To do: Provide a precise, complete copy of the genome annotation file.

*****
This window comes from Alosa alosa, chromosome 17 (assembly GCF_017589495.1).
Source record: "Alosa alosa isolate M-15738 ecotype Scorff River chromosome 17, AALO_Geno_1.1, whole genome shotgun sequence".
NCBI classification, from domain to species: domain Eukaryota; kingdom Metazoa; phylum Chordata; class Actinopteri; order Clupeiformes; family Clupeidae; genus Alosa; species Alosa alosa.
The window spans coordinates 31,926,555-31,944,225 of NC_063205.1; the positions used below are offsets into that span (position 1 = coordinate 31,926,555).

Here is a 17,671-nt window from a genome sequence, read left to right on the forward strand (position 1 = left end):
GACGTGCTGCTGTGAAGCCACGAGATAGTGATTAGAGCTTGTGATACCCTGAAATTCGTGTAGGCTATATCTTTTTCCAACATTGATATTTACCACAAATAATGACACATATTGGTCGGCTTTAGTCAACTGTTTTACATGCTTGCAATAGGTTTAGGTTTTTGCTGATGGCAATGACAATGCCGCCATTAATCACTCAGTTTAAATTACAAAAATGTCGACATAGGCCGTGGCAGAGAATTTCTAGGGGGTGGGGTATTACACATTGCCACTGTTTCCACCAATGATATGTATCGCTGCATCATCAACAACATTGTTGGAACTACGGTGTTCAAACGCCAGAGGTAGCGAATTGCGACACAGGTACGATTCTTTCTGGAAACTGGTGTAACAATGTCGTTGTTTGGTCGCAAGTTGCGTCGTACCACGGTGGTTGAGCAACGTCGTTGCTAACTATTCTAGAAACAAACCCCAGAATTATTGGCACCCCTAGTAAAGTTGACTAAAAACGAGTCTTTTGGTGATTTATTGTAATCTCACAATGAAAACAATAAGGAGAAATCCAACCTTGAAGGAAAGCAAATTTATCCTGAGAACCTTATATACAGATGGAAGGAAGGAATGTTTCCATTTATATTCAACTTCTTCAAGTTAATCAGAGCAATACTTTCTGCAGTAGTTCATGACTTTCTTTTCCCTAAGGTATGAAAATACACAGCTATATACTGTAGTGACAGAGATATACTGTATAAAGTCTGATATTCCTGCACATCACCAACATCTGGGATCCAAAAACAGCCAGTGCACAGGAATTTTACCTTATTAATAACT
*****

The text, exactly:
This window comes from Alosa alosa, chromosome 17 (assembly GCF_017589495.1).
Source record: "Alosa alosa isolate M-15738 ecotype Scorff River chromosome 17, AALO_Geno_1.1, whole genome shotgun sequence".
NCBI classification, from domain to species: domain Eukaryota; kingdom Metazoa; phylum Chordata; class Actinopteri; order Clupeiformes; family Clupeidae; genus Alosa; species Alosa alosa.
The window spans coordinates 31,926,555-31,944,225 of NC_063205.1; the positions used below are offsets into that span (position 1 = coordinate 31,926,555).

Here is a 17,671-nt window from a genome sequence, read left to right on the forward strand (position 1 = left end):
GACGTGCTGCTGTGAAGCCACGAGATAGTGATTAGAGCTTGTGATACCCTGAAATTCGTGTAGGCTATATCTTTTTCCAACATTGATATTTACCACAAATAATGACACATATTGGTCGGCTTTAGTCAACTGTTTTACATGCTTGCAATAGGTTTAGGTTTTTGCTGATGGCAATGACAATGCCGCCATTAATCACTCAGTTTAAATTACAAAAATGTCGACATAGGCCGTGGCAGAGAATTTCTAGGGGGTGGGGTATTACACATTGCCACTGTTTCCACCAATGATATGTATCGCTGCATCATCAACAACATTGTTGGAACTACGGTGTTCAAACGCCAGAGGTAGCGAATTGCGACACAGGTACGATTCTTTCTGGAAACTGGTGTAACAATGTCGTTGTTTGGTCGCAAGTTGCGTCGTACCACGGTGGTTGAGCAACGTCGTTGCTAACTATTCTAGAAACAAACCCCAGAATTATTGGCACCCCTAGTAAAGTTGACTAAAAACGAGTCTTTTGGTGATTTATTGTAATCTCACAATGAAAACAATAAGGAGAAATCCAACCTTGAAGGAAAGCAAATTTATCCTGAGAACCTTATATACAGATGGAAGGAAGGAATGTTTCCATTTATATTCAACTTCTTCAAGTTAATCAGAGCAATACTTTCTGCAGTAGTTCATGACTTTCTTTTCCCTAAGGTATGAAAATACACAGCTATATACTGTAGTGACAGAGATATACTGTATAAAGTCTGATATTCCTGCACATCACCAACATCTGGGATCCAAAAACAGCCAGTGCACAGGAATTTTACCTTATTAATAACT